Hope for Bolivar
Hope for Springfield
Giving through the above link will be used specifically to bring the 4th annual I Will Intervene Challenge to Springfield, Missouri in the spring of 2016. Thank you for your support!
Contact us today to be part of the No More Suicide Campaign and rally the community for the Challenge. More than 6,000 individuals have participated in the Challenge since inception.
"The Challenge has given me a voice to help end the epidemic of suicide - one person at a time."
Rebecca Gray, retired educator who lost son to suicide
“Excellent workshop! After 40 years in the counseling field, it is rare I say that.” Marilyn Roberts, LPC what others are saying...
The I Will Intervene Challenge is open
to individuals from all walks of life!
November 16, 2015 Atlanta, GA
I was in Springfield, MO just last week. A dear friend notified me that a Marine there died by suicide this afternoon. Our thoughts and prayers are with the family.
I did not know this Marine, but had I known him and I had I known that he was struggling I would have done something. In the last two months I have been notified of six suicides.
After 150 successful interventions this year I know that we have what it takes to help those on the battlefield of despair. So I will be going back to the Ozarks in the spring to train all I can in the skills that are saving lives. We are dealing every day with circumstances that most people would rather avoid. But you can do something. You can give to help us return.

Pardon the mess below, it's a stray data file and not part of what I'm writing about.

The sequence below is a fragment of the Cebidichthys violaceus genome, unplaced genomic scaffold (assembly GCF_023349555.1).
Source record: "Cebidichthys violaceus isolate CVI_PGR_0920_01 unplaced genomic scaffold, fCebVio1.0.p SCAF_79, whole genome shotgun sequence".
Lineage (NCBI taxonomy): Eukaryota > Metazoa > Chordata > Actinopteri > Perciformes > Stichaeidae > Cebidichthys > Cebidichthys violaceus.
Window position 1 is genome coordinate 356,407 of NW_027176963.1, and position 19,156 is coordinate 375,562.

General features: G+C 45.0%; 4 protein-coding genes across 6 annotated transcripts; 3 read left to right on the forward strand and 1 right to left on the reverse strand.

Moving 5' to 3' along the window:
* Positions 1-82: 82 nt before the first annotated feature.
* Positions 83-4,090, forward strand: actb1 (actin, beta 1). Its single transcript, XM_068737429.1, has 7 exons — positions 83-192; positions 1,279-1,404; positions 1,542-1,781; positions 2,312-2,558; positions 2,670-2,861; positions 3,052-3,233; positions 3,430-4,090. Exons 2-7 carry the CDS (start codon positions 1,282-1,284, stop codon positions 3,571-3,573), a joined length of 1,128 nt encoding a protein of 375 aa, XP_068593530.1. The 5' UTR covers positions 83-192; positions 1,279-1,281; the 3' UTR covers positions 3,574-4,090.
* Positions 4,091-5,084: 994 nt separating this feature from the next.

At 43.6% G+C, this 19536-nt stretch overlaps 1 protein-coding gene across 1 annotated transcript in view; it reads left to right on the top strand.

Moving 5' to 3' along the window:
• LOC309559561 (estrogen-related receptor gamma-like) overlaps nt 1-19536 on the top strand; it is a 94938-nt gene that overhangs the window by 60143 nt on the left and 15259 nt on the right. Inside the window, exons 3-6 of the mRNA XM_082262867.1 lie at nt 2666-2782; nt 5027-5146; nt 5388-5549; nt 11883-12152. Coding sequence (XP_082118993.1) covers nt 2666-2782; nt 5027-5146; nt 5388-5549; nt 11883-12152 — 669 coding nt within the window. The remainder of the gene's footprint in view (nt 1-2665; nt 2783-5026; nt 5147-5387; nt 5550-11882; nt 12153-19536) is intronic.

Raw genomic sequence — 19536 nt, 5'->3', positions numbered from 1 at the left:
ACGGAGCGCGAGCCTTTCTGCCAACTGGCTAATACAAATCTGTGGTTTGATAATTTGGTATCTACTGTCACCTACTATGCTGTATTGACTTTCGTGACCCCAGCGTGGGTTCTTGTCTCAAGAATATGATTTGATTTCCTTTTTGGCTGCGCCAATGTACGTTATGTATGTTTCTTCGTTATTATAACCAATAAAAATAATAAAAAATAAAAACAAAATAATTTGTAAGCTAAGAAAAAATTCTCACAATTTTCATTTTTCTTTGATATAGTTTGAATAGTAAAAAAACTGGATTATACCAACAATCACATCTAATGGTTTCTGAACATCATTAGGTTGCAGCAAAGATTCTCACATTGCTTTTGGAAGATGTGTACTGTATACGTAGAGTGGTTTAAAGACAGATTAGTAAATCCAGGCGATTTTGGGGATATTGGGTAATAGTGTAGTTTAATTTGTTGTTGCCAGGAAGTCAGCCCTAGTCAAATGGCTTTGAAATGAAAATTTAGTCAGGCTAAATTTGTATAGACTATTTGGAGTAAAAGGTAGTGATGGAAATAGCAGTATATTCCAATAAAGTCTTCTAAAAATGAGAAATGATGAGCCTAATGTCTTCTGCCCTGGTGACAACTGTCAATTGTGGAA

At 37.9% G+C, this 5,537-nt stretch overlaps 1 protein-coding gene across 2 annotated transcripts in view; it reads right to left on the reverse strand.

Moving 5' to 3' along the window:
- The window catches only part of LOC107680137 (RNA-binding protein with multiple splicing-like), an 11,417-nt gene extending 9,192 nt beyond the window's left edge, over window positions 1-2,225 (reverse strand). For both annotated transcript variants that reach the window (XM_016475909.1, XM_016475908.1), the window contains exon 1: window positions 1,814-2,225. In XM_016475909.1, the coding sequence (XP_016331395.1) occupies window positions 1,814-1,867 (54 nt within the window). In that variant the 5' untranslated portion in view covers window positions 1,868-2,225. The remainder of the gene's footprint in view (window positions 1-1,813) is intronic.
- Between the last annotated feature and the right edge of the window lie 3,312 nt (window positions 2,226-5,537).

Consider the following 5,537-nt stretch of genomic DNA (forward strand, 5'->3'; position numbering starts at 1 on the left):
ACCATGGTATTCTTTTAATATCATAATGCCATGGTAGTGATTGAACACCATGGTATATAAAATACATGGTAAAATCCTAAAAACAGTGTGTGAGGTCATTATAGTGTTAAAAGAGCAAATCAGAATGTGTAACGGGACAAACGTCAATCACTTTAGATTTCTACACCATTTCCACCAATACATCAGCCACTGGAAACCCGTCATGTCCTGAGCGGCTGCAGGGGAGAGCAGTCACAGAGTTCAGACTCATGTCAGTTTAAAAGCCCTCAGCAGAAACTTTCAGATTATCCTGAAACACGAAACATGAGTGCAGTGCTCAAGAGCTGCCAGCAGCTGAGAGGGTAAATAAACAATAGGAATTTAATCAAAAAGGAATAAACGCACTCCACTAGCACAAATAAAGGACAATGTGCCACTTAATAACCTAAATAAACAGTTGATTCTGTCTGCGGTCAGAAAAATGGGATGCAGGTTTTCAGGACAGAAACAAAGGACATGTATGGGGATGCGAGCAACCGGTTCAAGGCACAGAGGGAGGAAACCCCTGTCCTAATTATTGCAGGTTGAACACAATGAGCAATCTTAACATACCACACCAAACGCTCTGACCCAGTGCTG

In the fall of 2012 AFM established the No More Suicide Campaign in an effort to raise awareness and train community care givers through the I Will Intervene Challenge; one and two-day intervention training workshops. In 2013 more than 300 Fayette County residents took part in the Challenge. Most recent data from the Georgia Department of public Health shows that in 2013 Fayette County experienced the lowest rate of suicide since 1994 and a 50% reduction from the previous year.
Some may ask, “Does training make a difference?” I don’t think it is possible to really know from one year of statistical data; time will only tell in that regard. However, I do believe the answer is “yes” training makes a difference as evidenced by the many interventions that were conducted as a result of the training and the heightened awareness of participants. If the training does nothing more than raise awareness it is effective. But the reality is the training does much more. That’s one reason that we call it the I Will Intervene Challenge. The Challenge instills participants with the courage and confidence to ask an individual if they are having thoughts of suicide. Through a caring, non-judgmental approach helpers open doors to the rediscovery of hope for those at risk. Training also helps participants understand the various community resources that are available and most often needed to further strengthen resilience.
We look forward to returning to Springfield as soon as possible to work with those with a passion to make a difference in their hometown.
Thank you and God bless you!
Chaplain Kenneth Koon
Armed Forces Mission